What he observed was a surprisingly strong, stable, and periodic burst of X-ray radiation that appeared to come from very close to the edge of the black hole. The signal pulsed every 131 seconds, over 450 days, and was extremely intense — about 40 percent above the black hole’s average X-ray brightness.

“At first I didn’t believe it because the signal was so strong,” Pasham says. “But we saw it in all three telescopes. So in the end, the signal was real.”

Based on the properties of the signal, and the mass and size of the black hole, the team estimated that the black hole is spinning at least at 50 percent the speed of light.

“That’s not super fast — there are other black holes with spins estimated to be near 99 percent the speed of light,” Pasham says. “But this is the first time we’re able to use tidal disruption flares to constrain the spins of supermassive black holes.”

Illuminating the invisible

Once Pasham discovered the periodic signal, it was up to the theorists on the team to find an explanation for what may have generated it. The team came up with various scenarios, but the one that seems the most likely to generate such a strong, regular X-ray flare involves not just a black hole shredding a passing star, but also a smaller type of star, known as a white dwarf, orbiting close to the black hole.

Such a white dwarf may have been circling the supermassive black hole, at ISCO — the innermost stable circular orbit — for some time. Alone, it would not have been enough to emit any sort of detectable radiation. For all intents and purposes, the white dwarf would have been invisible to telescopes as it circled the relatively inactive, spinning black hole.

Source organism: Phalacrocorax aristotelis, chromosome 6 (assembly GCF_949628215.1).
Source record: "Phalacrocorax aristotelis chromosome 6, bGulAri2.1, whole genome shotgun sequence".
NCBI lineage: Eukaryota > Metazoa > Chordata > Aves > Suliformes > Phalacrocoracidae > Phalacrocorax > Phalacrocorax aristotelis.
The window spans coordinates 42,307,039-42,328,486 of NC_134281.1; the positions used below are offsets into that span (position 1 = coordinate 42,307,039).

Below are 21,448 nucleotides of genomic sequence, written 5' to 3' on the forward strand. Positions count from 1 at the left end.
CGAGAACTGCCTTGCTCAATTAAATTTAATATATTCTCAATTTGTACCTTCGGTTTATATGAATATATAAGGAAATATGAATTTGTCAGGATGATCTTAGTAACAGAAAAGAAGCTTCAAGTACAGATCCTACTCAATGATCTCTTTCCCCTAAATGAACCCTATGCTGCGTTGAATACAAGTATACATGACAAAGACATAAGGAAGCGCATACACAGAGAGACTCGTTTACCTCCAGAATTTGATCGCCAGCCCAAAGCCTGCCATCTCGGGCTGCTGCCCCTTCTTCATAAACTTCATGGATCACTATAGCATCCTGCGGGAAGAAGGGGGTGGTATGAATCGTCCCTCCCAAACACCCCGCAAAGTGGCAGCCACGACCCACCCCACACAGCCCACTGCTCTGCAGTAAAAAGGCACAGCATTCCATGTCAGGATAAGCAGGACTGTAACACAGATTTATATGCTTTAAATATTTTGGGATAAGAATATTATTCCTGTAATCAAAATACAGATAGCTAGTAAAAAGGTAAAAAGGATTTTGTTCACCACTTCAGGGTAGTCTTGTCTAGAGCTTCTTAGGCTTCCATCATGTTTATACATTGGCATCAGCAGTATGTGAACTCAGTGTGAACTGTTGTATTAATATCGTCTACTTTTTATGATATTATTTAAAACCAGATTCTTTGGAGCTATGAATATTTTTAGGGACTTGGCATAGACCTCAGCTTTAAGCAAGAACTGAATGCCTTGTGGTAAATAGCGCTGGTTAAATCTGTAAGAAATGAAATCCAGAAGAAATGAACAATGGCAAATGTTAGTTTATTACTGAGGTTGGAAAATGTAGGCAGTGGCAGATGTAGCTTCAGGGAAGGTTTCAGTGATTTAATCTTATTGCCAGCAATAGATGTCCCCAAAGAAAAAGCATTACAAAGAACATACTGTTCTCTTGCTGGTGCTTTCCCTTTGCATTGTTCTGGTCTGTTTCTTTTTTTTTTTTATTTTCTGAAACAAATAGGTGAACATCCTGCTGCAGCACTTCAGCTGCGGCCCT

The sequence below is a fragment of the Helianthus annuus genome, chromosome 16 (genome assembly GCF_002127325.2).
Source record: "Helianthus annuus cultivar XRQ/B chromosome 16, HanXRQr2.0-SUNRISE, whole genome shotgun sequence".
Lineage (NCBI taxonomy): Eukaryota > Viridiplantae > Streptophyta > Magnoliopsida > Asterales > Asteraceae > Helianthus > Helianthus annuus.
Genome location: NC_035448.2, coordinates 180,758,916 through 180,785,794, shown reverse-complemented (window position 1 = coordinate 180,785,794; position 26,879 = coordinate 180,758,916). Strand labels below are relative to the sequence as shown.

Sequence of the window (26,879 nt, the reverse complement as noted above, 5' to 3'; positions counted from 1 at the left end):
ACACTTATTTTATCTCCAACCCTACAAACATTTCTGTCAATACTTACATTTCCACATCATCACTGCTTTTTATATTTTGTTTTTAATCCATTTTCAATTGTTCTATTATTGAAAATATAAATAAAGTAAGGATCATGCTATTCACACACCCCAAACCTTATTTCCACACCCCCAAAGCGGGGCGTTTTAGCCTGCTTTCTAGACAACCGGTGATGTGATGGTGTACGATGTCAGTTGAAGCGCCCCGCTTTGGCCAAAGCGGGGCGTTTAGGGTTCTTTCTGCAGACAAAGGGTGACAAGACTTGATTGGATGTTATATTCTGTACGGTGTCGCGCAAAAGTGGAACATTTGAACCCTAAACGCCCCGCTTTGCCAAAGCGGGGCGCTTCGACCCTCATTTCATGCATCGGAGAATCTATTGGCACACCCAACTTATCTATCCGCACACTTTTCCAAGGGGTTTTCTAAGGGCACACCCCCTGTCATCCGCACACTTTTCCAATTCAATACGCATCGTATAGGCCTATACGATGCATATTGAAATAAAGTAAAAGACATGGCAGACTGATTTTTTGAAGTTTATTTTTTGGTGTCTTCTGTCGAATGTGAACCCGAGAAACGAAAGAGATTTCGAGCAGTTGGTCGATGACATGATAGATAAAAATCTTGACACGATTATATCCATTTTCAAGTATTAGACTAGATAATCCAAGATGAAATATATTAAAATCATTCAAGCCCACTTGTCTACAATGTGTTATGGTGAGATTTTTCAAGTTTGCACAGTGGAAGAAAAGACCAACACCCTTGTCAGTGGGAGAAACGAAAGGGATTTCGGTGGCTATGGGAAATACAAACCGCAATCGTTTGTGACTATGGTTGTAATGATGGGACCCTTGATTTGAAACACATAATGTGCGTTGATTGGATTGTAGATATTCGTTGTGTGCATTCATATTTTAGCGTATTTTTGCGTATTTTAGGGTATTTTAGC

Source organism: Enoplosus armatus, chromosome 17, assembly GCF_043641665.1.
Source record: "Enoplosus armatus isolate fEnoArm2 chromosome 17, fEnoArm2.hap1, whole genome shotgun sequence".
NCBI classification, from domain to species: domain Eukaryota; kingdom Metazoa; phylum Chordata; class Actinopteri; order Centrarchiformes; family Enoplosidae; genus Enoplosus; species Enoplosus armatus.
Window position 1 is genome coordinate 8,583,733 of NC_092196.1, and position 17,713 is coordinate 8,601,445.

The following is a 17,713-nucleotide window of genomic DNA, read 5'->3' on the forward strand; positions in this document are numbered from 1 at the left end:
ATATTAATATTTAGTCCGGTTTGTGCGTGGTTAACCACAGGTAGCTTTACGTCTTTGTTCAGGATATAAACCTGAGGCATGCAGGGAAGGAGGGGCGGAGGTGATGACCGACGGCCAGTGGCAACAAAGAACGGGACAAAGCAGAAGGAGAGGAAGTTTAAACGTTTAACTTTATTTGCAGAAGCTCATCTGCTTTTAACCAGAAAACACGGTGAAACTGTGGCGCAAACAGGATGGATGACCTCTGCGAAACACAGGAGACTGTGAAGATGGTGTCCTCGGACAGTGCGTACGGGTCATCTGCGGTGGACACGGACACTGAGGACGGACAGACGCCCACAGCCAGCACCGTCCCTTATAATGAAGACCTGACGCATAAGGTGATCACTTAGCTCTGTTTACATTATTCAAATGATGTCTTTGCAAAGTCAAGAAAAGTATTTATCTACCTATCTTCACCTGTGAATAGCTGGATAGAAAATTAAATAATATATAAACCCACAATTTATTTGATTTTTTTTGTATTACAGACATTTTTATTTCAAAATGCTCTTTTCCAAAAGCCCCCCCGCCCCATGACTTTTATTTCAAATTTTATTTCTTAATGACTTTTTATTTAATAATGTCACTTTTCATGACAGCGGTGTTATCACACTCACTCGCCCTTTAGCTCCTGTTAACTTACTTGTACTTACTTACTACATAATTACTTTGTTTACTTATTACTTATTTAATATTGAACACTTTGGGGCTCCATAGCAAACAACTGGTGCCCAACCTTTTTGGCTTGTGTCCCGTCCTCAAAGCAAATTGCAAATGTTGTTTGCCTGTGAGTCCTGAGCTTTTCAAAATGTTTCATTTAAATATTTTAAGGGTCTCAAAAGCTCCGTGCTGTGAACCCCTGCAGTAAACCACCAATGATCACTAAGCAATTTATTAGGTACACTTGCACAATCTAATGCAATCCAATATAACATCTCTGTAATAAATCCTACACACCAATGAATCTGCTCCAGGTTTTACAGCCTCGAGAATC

Sometime around Nov. 22, 2014, a second star passed close enough to the system that the black hole tore it apart in a tidal disruption flare that emitted an enormous amount of X-ray radiation, in the form of hot, shredded stellar material. As the black hole pulled this material inward, some of the stellar debris fell into the black hole, while some remained just outside, in the innermost stable orbit — the very same orbit in which the white dwarf circled. As the white dwarf came in contact with this hot stellar material, it likely dragged it along as a luminous overcoat of sorts, illuminating the white dwarf in an intense amount of X-rays each time it circled the black hole, every 131 seconds.

The scientists admit that such a scenario would be incredibly rare and would only last for several hundred years at most — a blink of an eye in cosmic scales. The chances of detecting such a scenario would be exceedingly slim.

“The problem with this scenario is that, if you have a black hole with a mass that’s 1 million times that of the sun, and a white dwarf is circling it, then at some point over just a few hundred years, the white dwarf will plunge into the black hole,” Pasham says. “We would’ve been extremely lucky to find such a system. But at least in terms of the properties of the system, this scenario seems to work.”

The results’ overarching significance is that they show it is possible to constrain the spin of a black hole, from tidal disruption events, according to Pasham. Going forward, he hopes to identify similar stable patterns in other star-shredding events, from black holes that reside further back in space and time.

“In the next decade, we hope to detect more of these events,” Pasham says. “Estimating spins of several black holes from the beginning of time to now would be valuable in terms of estimating whether there is a relationship between the spin and the age of black holes.”